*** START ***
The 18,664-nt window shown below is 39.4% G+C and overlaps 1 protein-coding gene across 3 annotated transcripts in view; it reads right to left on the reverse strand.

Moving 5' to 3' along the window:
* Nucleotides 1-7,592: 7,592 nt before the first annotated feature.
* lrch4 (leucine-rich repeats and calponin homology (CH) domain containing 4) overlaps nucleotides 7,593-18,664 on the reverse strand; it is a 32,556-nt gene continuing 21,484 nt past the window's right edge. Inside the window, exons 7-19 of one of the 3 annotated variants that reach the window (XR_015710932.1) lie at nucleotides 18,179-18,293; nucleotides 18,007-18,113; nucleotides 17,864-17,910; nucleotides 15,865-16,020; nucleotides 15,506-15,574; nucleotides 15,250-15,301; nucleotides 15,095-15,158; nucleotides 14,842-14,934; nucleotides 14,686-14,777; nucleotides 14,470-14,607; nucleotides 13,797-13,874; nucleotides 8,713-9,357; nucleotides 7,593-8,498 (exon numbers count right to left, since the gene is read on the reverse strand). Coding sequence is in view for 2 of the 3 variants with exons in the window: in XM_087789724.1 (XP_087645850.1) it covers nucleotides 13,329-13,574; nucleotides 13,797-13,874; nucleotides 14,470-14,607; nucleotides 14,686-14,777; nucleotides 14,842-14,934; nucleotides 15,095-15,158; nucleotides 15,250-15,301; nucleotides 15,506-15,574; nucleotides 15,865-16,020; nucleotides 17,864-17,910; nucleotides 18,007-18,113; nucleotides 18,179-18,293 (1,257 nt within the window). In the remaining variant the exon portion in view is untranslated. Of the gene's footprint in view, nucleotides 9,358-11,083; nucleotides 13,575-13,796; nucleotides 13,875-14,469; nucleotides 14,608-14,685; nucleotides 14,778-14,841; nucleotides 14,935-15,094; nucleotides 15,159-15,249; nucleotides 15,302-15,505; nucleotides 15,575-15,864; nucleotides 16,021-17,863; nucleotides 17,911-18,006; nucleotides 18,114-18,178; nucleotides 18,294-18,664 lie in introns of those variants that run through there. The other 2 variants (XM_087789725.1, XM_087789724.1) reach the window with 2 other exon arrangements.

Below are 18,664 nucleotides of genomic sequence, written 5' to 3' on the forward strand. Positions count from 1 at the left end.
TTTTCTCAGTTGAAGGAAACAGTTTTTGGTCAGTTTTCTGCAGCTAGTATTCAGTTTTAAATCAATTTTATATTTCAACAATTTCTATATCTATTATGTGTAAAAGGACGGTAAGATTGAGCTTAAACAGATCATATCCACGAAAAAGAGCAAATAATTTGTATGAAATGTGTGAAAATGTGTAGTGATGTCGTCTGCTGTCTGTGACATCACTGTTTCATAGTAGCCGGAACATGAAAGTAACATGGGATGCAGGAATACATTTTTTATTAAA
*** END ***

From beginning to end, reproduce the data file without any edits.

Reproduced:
The 18,664-nt window shown below is 39.4% G+C and overlaps 1 protein-coding gene across 3 annotated transcripts in view; it reads right to left on the reverse strand.

Moving 5' to 3' along the window:
* Nucleotides 1-7,592: 7,592 nt before the first annotated feature.
* lrch4 (leucine-rich repeats and calponin homology (CH) domain containing 4) overlaps nucleotides 7,593-18,664 on the reverse strand; it is a 32,556-nt gene continuing 21,484 nt past the window's right edge. Inside the window, exons 7-19 of one of the 3 annotated variants that reach the window (XR_015710932.1) lie at nucleotides 18,179-18,293; nucleotides 18,007-18,113; nucleotides 17,864-17,910; nucleotides 15,865-16,020; nucleotides 15,506-15,574; nucleotides 15,250-15,301; nucleotides 15,095-15,158; nucleotides 14,842-14,934; nucleotides 14,686-14,777; nucleotides 14,470-14,607; nucleotides 13,797-13,874; nucleotides 8,713-9,357; nucleotides 7,593-8,498 (exon numbers count right to left, since the gene is read on the reverse strand). Coding sequence is in view for 2 of the 3 variants with exons in the window: in XM_087789724.1 (XP_087645850.1) it covers nucleotides 13,329-13,574; nucleotides 13,797-13,874; nucleotides 14,470-14,607; nucleotides 14,686-14,777; nucleotides 14,842-14,934; nucleotides 15,095-15,158; nucleotides 15,250-15,301; nucleotides 15,506-15,574; nucleotides 15,865-16,020; nucleotides 17,864-17,910; nucleotides 18,007-18,113; nucleotides 18,179-18,293 (1,257 nt within the window). In the remaining variant the exon portion in view is untranslated. Of the gene's footprint in view, nucleotides 9,358-11,083; nucleotides 13,575-13,796; nucleotides 13,875-14,469; nucleotides 14,608-14,685; nucleotides 14,778-14,841; nucleotides 14,935-15,094; nucleotides 15,159-15,249; nucleotides 15,302-15,505; nucleotides 15,575-15,864; nucleotides 16,021-17,863; nucleotides 17,911-18,006; nucleotides 18,114-18,178; nucleotides 18,294-18,664 lie in introns of those variants that run through there. The other 2 variants (XM_087789725.1, XM_087789724.1) reach the window with 2 other exon arrangements.

Below are 18,664 nucleotides of genomic sequence, written 5' to 3' on the forward strand. Positions count from 1 at the left end.
TTTTCTCAGTTGAAGGAAACAGTTTTTGGTCAGTTTTCTGCAGCTAGTATTCAGTTTTAAATCAATTTTATATTTCAACAATTTCTATATCTATTATGTGTAAAAGGACGGTAAGATTGAGCTTAAACAGATCATATCCACGAAAAAGAGCAAATAATTTGTATGAAATGTGTGAAAATGTGTAGTGATGTCGTCTGCTGTCTGTGACATCACTGTTTCATAGTAGCCGGAACATGAAAGTAACATGGGATGCAGGAATACATTTTTTATTAAA